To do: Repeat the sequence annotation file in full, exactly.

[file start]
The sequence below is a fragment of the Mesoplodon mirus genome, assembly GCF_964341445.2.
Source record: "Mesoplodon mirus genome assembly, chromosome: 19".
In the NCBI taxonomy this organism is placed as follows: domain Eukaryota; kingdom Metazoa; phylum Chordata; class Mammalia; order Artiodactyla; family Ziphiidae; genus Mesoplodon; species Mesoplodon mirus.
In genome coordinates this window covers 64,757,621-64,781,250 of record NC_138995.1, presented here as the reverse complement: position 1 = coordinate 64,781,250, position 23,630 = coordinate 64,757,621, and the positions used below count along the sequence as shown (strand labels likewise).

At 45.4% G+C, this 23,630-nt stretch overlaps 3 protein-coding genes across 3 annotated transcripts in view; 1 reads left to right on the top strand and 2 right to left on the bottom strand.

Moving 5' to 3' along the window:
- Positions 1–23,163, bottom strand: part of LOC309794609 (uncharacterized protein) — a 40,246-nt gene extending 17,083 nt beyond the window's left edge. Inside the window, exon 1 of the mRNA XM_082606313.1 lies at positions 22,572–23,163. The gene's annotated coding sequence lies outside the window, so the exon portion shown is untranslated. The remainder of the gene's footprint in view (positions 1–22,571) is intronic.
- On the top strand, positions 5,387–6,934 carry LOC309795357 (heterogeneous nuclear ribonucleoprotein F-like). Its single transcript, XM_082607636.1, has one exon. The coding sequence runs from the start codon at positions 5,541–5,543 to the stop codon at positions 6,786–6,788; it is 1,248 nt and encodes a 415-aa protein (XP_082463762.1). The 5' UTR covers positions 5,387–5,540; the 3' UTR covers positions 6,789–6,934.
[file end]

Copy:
The sequence below is a fragment of the Mesoplodon mirus genome, assembly GCF_964341445.2.
Source record: "Mesoplodon mirus genome assembly, chromosome: 19".
In the NCBI taxonomy this organism is placed as follows: domain Eukaryota; kingdom Metazoa; phylum Chordata; class Mammalia; order Artiodactyla; family Ziphiidae; genus Mesoplodon; species Mesoplodon mirus.
In genome coordinates this window covers 64,757,621-64,781,250 of record NC_138995.1, presented here as the reverse complement: position 1 = coordinate 64,781,250, position 23,630 = coordinate 64,757,621, and the positions used below count along the sequence as shown (strand labels likewise).

At 45.4% G+C, this 23,630-nt stretch overlaps 3 protein-coding genes across 3 annotated transcripts in view; 1 reads left to right on the top strand and 2 right to left on the bottom strand.

Moving 5' to 3' along the window:
- Positions 1–23,163, bottom strand: part of LOC309794609 (uncharacterized protein) — a 40,246-nt gene extending 17,083 nt beyond the window's left edge. Inside the window, exon 1 of the mRNA XM_082606313.1 lies at positions 22,572–23,163. The gene's annotated coding sequence lies outside the window, so the exon portion shown is untranslated. The remainder of the gene's footprint in view (positions 1–22,571) is intronic.
- On the top strand, positions 5,387–6,934 carry LOC309795357 (heterogeneous nuclear ribonucleoprotein F-like). Its single transcript, XM_082607636.1, has one exon. The coding sequence runs from the start codon at positions 5,541–5,543 to the stop codon at positions 6,786–6,788; it is 1,248 nt and encodes a 415-aa protein (XP_082463762.1). The 5' UTR covers positions 5,387–5,540; the 3' UTR covers positions 6,789–6,934.